Saunders Mac Lane famously remarked that “Bourbaki just missed” formulating adjoints in a 1948 appendix (written no doubt by Pierre Samuel) to an early draft of *Algebre*–which then had to wait until Daniel Kan’s 1958 paper on adjoint functors. But Mac Lane was using the orthodox treatment of adjoints that only contemplates the object-to-object morphisms within a category, i.e., homomorphisms. When Samuel’s treatment is reconsidered in view of the treatment of adjoints using heteromorphisms (hets) or chimera morphisms (object-to-object morphisms between objects in different categories), then he, in effect, isolated the concept of a left representation solving a universal mapping problem. When dualized to obtain the concept of a right representation, the two halves only need to be united to obtain an adjunction. Thus Samuel was only a now-simple dualization away for formulating adjoints in 1948. Apparently, Bodo Pareigis’ 1970 text was the first and perhaps only text to give the heterodox “new characterization” (i.e., heteromorphic treatment) of adjoints. Orthodox category theory uses various relatively artificial devices to avoid formally recognizing hets–even though hets are routinely used by the working mathematician. Finally we consider a “philosophical” question as to whether the most important concept in category theory is the notion of an adjunction or the notion of a representation giving a universal mapping property (where adjunctions arise as the special case of a bi-representation of dual universal mapping problems).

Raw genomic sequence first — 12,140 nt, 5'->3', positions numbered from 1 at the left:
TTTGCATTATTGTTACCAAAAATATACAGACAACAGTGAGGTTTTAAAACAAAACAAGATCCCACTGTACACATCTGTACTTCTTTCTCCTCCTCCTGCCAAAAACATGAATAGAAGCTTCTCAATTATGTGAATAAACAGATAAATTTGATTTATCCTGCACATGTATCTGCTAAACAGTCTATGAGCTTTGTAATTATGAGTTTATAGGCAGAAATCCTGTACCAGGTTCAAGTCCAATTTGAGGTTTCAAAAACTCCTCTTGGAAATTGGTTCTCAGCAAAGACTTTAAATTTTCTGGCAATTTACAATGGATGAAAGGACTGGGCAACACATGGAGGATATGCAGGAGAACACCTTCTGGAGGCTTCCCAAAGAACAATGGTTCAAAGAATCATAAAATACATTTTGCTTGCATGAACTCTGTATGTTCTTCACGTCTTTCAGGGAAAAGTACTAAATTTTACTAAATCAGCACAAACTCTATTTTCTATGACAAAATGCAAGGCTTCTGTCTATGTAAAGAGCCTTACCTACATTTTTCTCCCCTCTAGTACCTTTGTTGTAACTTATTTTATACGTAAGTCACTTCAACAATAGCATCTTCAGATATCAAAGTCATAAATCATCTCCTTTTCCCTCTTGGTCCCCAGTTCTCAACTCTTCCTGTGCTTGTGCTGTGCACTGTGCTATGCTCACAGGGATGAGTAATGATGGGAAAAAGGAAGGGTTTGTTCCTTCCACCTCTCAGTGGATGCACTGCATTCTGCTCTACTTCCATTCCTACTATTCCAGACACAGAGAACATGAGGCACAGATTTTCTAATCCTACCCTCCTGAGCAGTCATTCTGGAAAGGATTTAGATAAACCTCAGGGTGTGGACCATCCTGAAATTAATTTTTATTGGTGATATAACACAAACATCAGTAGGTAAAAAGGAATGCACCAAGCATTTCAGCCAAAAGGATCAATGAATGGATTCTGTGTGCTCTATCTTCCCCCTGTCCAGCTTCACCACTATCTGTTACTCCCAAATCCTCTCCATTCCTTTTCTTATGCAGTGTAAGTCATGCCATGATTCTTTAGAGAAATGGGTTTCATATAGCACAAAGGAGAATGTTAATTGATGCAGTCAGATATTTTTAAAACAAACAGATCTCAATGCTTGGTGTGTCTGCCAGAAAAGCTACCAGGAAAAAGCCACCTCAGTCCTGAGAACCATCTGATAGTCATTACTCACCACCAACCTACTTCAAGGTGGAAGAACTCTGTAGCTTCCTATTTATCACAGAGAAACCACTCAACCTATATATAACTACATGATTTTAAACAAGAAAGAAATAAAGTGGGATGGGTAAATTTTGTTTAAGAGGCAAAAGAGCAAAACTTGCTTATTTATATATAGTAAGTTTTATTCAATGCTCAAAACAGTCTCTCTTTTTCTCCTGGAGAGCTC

# Mac Lane, Bourbaki, and Adjoints Redux

June 16, 2015 by